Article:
Tuesday, September 4, 2007

Strings are now complicated

It's too late to turn back now. Now that the Unicode floodgates have been opened, and we're trying to support every script by default, string processing has gotten a bit more complicated.

In my pre-frosh orientation trip, I met another kid who enjoys programming. He told me about a little PHP script he wrote called Synesthesia. From his description, I imagine it goes something like this. First, generate a CSS file with classes named c0 through c255, each with a random text color. Then, take an input text file, and generate an HTML document from it. Put each character in a span specifying the class as "c" plus the ISO Latin 1 (8859-1) number associated with that character after the character has been put in lower case. The lower case is done so that "t" and "T" have the same color. The effect of this program is really cool, assigning each character a random color, making interesting designs and patterns from a plain text.

Now, how can we make this work with every language? It gets just a little bit more difficult. First of all, before doing anything, the string should be normalized. The Unicode standard explicitly states that any Unicode-conformant process must treat all canonical-equivalent strings equally. The easiest way to do this is to get the string in a consistent form, by normalizing it in some way.

When coloring a letter, we should be thinking about graphemes, not code points. Code points are the 21-bit basic units of Unicode text, whereas a grapheme is a unit of display, for example, an e with an accent mark over it, or a Hangul syllable. So we want to color units of display, not, say, just an accent mark. Iteration through graphemes is a feature of all sufficiently useful Unicode libraries. We can put the span around the whole grapheme, not just one code point.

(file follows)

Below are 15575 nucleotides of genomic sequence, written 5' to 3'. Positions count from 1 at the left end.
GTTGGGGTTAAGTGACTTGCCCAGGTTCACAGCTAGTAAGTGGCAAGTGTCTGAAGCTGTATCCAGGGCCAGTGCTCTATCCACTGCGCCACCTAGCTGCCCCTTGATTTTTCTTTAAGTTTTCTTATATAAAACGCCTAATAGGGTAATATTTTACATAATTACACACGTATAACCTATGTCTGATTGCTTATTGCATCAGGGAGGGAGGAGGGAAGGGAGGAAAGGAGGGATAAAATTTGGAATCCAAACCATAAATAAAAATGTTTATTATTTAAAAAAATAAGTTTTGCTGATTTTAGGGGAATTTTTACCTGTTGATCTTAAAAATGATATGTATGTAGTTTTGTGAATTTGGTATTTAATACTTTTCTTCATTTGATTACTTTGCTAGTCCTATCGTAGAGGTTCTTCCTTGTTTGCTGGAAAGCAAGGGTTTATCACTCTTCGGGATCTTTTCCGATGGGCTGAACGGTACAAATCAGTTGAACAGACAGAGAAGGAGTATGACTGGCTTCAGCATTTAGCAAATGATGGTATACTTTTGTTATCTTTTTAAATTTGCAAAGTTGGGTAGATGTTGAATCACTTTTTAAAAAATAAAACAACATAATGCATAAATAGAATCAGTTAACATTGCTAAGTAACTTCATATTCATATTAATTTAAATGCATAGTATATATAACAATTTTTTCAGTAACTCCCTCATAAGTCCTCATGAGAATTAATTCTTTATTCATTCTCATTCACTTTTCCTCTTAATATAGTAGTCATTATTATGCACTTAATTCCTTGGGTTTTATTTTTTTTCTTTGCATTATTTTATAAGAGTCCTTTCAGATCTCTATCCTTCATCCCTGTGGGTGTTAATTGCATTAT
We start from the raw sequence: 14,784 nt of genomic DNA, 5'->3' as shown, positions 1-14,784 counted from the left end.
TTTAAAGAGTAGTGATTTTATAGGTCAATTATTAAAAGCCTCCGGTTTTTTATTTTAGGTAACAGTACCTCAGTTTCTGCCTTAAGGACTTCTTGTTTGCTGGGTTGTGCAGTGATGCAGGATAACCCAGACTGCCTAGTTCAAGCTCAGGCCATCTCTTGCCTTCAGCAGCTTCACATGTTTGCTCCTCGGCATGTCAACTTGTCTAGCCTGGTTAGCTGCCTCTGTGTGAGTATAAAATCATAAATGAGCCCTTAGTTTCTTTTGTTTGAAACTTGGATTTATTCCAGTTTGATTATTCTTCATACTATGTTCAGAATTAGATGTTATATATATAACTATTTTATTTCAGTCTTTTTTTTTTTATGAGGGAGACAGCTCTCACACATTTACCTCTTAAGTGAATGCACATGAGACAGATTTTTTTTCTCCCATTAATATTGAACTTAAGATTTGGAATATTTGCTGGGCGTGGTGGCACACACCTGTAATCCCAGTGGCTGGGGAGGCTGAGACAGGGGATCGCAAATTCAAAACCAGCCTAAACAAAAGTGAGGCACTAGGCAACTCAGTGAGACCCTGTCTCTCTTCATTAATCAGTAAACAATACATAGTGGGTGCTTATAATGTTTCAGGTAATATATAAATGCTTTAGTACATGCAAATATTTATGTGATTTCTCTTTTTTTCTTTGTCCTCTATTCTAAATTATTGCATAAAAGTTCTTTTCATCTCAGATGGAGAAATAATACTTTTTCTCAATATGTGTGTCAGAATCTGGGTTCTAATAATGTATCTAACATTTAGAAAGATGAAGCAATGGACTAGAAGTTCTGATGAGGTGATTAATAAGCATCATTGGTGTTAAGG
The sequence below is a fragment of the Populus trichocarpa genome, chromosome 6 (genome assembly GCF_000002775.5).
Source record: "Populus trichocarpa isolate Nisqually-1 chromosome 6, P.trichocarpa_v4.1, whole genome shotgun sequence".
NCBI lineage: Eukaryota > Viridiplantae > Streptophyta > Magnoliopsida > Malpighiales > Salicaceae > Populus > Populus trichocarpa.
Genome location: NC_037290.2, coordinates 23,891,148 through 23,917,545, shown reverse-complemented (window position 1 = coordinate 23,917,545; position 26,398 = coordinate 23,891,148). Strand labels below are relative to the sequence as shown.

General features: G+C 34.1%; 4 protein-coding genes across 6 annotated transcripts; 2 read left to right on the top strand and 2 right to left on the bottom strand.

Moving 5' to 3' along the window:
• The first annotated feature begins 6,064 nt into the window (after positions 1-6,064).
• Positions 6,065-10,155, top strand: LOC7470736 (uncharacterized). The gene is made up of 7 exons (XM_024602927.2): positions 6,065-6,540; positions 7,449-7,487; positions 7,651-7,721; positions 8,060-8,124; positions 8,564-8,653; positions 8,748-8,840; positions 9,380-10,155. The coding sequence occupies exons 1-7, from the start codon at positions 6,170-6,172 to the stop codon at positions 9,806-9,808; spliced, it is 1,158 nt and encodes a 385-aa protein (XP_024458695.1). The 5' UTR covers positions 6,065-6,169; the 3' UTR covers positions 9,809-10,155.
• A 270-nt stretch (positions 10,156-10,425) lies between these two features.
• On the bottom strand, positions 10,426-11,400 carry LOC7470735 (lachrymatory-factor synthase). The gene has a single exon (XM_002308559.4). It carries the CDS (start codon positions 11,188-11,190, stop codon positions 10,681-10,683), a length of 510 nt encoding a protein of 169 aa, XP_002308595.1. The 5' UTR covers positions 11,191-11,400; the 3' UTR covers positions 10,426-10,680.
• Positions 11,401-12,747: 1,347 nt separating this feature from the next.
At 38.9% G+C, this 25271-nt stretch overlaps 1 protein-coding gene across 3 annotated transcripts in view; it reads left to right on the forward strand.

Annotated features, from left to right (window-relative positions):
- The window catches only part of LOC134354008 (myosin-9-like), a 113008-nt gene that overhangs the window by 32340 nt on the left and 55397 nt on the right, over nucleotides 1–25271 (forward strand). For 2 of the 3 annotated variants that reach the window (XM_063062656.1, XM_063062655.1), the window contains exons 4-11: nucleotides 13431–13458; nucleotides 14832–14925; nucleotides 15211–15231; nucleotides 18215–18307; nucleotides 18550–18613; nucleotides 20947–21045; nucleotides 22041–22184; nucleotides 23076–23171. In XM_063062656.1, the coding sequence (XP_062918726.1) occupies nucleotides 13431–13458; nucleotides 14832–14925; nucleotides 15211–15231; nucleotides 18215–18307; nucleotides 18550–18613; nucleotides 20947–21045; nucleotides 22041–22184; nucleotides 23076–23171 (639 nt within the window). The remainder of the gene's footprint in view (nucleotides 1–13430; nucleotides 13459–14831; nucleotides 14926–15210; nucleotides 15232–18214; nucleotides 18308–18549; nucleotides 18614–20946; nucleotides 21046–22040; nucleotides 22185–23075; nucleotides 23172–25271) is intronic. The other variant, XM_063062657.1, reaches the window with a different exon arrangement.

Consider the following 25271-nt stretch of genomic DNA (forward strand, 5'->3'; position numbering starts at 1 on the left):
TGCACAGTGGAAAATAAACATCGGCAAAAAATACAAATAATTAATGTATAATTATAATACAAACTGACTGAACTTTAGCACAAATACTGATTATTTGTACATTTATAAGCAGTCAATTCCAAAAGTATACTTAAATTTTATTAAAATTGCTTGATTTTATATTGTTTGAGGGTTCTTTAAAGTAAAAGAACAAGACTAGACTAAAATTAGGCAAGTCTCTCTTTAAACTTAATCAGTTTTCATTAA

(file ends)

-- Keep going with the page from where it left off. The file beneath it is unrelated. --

When all of Unicode is considered, conversion to lower case isn't enough to cancel out all of the unimportant differences between similar graphemes. A better way to do it is to take the initial primary collation weight (of all non-ignorable characters) and use that as the unique identity for coloration. Just one little problem: there are, potentially, 65536 primary collation weights. That's a pretty big CSS file, so, where possible, only the used weights should be generated as CSS classes for text colors.

If you don't follow this (which is likely, as I haven't discussed collation in detail yet, and Unicode is confusing), I don't blame you. Unicode-aware text processing is complicated. While the Unicode consortium has made sure to allow less intelligent programs to be called conformant, they still might not be as good or readily internationalizable (is that a word?) as they could be.

Of course, it's ridiculous to expect programmers to be aware of all of this. That's why it's extremely important to have a good, easy-to-use standard library for Unicode, which abstracts as many things as possible away from the programmer. The optimal case, which I'm working towards, is to have nearly everything be Unicode-aware by default.


Anonymous said...


You are supposed to be off for a month!!!!!!


Bruce Rennie
(God's Own Country Downunder)

Slava Pestov said...

Bruce: he's even been popping onto IRC!